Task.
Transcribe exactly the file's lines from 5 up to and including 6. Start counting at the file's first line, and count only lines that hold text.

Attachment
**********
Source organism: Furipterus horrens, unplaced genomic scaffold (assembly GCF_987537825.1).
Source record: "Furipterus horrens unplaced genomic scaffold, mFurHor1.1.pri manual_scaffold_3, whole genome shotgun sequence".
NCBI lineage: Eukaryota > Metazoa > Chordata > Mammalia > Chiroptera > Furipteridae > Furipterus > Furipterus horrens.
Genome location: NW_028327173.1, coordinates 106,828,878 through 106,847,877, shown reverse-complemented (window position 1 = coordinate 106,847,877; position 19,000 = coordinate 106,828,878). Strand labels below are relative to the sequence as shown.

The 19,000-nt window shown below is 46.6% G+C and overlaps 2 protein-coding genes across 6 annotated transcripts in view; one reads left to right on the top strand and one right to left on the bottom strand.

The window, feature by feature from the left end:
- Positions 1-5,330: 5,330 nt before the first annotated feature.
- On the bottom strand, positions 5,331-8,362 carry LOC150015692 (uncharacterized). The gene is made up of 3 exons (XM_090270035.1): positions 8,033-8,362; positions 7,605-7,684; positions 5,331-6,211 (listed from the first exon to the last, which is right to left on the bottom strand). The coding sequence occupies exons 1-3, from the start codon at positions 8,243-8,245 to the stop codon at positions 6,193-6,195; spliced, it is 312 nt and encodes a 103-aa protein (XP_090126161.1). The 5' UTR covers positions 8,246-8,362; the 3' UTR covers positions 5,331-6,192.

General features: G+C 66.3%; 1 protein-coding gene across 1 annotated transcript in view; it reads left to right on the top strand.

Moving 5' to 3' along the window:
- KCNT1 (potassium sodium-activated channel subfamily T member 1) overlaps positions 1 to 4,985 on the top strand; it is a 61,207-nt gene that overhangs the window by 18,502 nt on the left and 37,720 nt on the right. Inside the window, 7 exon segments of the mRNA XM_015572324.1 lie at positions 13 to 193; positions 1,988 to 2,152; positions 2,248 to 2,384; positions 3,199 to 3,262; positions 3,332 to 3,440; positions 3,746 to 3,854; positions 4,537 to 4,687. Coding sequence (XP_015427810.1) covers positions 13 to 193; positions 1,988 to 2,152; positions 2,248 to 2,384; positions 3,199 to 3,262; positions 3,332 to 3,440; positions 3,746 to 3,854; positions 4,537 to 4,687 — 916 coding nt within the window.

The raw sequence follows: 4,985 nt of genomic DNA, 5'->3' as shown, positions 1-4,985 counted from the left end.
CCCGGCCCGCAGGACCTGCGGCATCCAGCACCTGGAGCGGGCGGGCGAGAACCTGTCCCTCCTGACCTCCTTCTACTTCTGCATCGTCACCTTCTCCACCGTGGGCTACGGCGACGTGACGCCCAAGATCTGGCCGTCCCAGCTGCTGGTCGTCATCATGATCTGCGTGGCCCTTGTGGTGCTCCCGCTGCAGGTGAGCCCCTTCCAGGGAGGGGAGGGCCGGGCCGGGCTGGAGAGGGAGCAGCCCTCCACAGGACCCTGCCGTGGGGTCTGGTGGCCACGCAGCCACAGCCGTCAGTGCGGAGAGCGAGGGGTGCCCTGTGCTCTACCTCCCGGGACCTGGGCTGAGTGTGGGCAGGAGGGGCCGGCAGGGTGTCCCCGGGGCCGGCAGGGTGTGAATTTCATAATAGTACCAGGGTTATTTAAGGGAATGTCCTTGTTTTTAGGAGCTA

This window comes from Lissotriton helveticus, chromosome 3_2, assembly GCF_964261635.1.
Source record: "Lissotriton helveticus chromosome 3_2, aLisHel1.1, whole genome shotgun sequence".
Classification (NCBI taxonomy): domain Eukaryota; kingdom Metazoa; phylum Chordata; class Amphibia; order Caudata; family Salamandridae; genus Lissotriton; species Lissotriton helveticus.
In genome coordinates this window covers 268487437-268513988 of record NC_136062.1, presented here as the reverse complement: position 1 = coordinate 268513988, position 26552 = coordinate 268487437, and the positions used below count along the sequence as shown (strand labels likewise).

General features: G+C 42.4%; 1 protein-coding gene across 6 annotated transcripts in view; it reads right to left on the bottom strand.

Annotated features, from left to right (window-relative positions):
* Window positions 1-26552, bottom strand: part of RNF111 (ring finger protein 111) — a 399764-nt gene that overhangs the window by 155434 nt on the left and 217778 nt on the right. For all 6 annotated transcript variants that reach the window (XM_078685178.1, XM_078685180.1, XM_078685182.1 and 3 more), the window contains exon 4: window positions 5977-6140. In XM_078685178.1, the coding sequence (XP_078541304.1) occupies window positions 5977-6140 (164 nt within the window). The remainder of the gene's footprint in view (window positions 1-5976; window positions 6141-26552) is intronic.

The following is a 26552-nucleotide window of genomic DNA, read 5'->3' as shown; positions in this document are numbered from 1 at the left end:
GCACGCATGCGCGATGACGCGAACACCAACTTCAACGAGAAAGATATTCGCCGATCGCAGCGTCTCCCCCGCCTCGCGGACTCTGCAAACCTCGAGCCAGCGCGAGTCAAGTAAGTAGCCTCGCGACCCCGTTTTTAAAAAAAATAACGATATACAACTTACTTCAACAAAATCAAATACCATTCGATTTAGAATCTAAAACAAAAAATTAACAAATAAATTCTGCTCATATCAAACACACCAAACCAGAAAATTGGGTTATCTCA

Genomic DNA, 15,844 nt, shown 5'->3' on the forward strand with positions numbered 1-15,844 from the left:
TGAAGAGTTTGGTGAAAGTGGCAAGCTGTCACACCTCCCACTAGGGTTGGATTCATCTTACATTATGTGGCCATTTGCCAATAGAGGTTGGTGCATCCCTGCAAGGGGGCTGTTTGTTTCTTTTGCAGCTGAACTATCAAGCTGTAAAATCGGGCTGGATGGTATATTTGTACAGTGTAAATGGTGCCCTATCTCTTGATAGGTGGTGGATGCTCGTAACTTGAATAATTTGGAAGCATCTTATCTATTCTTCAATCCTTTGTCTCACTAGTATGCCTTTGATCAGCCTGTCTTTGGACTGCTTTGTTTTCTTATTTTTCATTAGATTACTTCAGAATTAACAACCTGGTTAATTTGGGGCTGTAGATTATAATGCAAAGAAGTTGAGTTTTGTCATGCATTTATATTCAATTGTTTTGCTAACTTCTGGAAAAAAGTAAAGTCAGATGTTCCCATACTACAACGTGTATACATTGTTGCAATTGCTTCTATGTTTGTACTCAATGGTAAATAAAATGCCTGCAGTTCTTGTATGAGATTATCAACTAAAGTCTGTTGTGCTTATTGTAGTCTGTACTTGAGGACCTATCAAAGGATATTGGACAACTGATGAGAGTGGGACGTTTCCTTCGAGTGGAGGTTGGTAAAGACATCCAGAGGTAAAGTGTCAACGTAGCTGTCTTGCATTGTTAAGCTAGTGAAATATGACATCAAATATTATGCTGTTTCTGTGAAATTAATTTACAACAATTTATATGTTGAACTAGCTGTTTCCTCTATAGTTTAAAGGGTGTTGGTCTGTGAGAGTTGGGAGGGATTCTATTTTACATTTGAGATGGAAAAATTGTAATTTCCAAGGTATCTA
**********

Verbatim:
The 19,000-nt window shown below is 46.6% G+C and overlaps 2 protein-coding genes across 6 annotated transcripts in view; one reads left to right on the top strand and one right to left on the bottom strand.

The window, feature by feature from the left end: